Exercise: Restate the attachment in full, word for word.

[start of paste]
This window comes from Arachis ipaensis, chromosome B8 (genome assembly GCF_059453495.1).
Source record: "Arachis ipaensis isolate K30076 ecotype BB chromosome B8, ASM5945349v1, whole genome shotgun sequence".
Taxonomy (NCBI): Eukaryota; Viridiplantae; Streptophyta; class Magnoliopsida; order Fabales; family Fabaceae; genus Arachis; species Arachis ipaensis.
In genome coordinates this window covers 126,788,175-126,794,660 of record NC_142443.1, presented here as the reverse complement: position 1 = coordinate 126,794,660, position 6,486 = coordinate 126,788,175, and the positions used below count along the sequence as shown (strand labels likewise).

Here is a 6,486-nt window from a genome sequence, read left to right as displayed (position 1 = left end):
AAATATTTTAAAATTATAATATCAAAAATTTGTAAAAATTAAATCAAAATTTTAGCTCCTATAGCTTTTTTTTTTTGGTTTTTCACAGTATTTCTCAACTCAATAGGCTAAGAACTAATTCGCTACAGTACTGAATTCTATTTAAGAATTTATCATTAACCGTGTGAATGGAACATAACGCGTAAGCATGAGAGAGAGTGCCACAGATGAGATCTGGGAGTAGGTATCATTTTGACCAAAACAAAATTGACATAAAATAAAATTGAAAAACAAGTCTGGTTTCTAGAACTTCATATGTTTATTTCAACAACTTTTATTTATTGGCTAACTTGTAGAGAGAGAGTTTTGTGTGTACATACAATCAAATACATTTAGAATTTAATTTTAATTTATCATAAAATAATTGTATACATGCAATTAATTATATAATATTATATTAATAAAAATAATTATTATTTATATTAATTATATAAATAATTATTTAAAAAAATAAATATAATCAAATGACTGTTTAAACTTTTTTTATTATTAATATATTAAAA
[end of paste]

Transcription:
This window comes from Arachis ipaensis, chromosome B8 (genome assembly GCF_059453495.1).
Source record: "Arachis ipaensis isolate K30076 ecotype BB chromosome B8, ASM5945349v1, whole genome shotgun sequence".
Taxonomy (NCBI): Eukaryota; Viridiplantae; Streptophyta; class Magnoliopsida; order Fabales; family Fabaceae; genus Arachis; species Arachis ipaensis.
In genome coordinates this window covers 126,788,175-126,794,660 of record NC_142443.1, presented here as the reverse complement: position 1 = coordinate 126,794,660, position 6,486 = coordinate 126,788,175, and the positions used below count along the sequence as shown (strand labels likewise).

Here is a 6,486-nt window from a genome sequence, read left to right as displayed (position 1 = left end):
AAATATTTTAAAATTATAATATCAAAAATTTGTAAAAATTAAATCAAAATTTTAGCTCCTATAGCTTTTTTTTTTTGGTTTTTCACAGTATTTCTCAACTCAATAGGCTAAGAACTAATTCGCTACAGTACTGAATTCTATTTAAGAATTTATCATTAACCGTGTGAATGGAACATAACGCGTAAGCATGAGAGAGAGTGCCACAGATGAGATCTGGGAGTAGGTATCATTTTGACCAAAACAAAATTGACATAAAATAAAATTGAAAAACAAGTCTGGTTTCTAGAACTTCATATGTTTATTTCAACAACTTTTATTTATTGGCTAACTTGTAGAGAGAGAGTTTTGTGTGTACATACAATCAAATACATTTAGAATTTAATTTTAATTTATCATAAAATAATTGTATACATGCAATTAATTATATAATATTATATTAATAAAAATAATTATTATTTATATTAATTATATAAATAATTATTTAAAAAAATAAATATAATCAAATGACTGTTTAAACTTTTTTTATTATTAATATATTAAAA